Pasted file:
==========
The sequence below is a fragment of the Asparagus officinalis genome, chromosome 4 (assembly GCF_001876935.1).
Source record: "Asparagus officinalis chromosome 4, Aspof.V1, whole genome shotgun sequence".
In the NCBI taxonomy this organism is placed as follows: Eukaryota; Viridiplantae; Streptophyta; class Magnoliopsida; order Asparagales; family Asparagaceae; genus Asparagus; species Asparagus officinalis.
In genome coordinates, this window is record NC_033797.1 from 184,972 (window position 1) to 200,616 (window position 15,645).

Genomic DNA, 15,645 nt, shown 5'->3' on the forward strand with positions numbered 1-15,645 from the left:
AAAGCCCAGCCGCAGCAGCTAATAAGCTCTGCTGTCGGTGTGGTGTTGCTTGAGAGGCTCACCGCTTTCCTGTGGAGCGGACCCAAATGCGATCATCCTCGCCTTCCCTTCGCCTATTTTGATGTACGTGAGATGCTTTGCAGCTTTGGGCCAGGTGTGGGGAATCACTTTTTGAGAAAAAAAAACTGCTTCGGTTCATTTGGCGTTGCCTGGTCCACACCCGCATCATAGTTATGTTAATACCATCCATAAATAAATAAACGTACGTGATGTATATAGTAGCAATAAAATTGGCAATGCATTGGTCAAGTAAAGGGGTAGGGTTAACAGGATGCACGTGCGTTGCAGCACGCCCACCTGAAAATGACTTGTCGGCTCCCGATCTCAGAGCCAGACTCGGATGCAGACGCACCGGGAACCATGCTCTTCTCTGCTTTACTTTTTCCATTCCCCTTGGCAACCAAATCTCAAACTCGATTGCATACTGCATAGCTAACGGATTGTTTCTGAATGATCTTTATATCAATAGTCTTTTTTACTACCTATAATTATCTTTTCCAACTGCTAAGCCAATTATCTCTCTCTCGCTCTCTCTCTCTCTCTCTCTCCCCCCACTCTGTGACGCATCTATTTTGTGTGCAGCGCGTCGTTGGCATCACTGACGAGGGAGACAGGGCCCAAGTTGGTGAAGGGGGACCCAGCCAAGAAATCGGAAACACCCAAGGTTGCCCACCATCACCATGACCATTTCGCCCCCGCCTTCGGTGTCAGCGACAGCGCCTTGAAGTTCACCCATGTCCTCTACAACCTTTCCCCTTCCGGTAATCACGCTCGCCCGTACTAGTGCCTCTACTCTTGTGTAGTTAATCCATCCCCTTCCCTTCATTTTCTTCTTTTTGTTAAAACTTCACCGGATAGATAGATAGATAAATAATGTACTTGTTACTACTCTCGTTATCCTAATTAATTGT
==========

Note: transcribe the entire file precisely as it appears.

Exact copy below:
The sequence below is a fragment of the Asparagus officinalis genome, chromosome 4 (assembly GCF_001876935.1).
Source record: "Asparagus officinalis chromosome 4, Aspof.V1, whole genome shotgun sequence".
In the NCBI taxonomy this organism is placed as follows: Eukaryota; Viridiplantae; Streptophyta; class Magnoliopsida; order Asparagales; family Asparagaceae; genus Asparagus; species Asparagus officinalis.
In genome coordinates, this window is record NC_033797.1 from 184,972 (window position 1) to 200,616 (window position 15,645).

Genomic DNA, 15,645 nt, shown 5'->3' on the forward strand with positions numbered 1-15,645 from the left:
AAAGCCCAGCCGCAGCAGCTAATAAGCTCTGCTGTCGGTGTGGTGTTGCTTGAGAGGCTCACCGCTTTCCTGTGGAGCGGACCCAAATGCGATCATCCTCGCCTTCCCTTCGCCTATTTTGATGTACGTGAGATGCTTTGCAGCTTTGGGCCAGGTGTGGGGAATCACTTTTTGAGAAAAAAAAACTGCTTCGGTTCATTTGGCGTTGCCTGGTCCACACCCGCATCATAGTTATGTTAATACCATCCATAAATAAATAAACGTACGTGATGTATATAGTAGCAATAAAATTGGCAATGCATTGGTCAAGTAAAGGGGTAGGGTTAACAGGATGCACGTGCGTTGCAGCACGCCCACCTGAAAATGACTTGTCGGCTCCCGATCTCAGAGCCAGACTCGGATGCAGACGCACCGGGAACCATGCTCTTCTCTGCTTTACTTTTTCCATTCCCCTTGGCAACCAAATCTCAAACTCGATTGCATACTGCATAGCTAACGGATTGTTTCTGAATGATCTTTATATCAATAGTCTTTTTTACTACCTATAATTATCTTTTCCAACTGCTAAGCCAATTATCTCTCTCTCGCTCTCTCTCTCTCTCTCTCTCCCCCCACTCTGTGACGCATCTATTTTGTGTGCAGCGCGTCGTTGGCATCACTGACGAGGGAGACAGGGCCCAAGTTGGTGAAGGGGGACCCAGCCAAGAAATCGGAAACACCCAAGGTTGCCCACCATCACCATGACCATTTCGCCCCCGCCTTCGGTGTCAGCGACAGCGCCTTGAAGTTCACCCATGTCCTCTACAACCTTTCCCCTTCCGGTAATCACGCTCGCCCGTACTAGTGCCTCTACTCTTGTGTAGTTAATCCATCCCCTTCCCTTCATTTTCTTCTTTTTGTTAAAACTTCACCGGATAGATAGATAGATAAATAATGTACTTGTTACTACTCTCGTTATCCTAATTAATTGT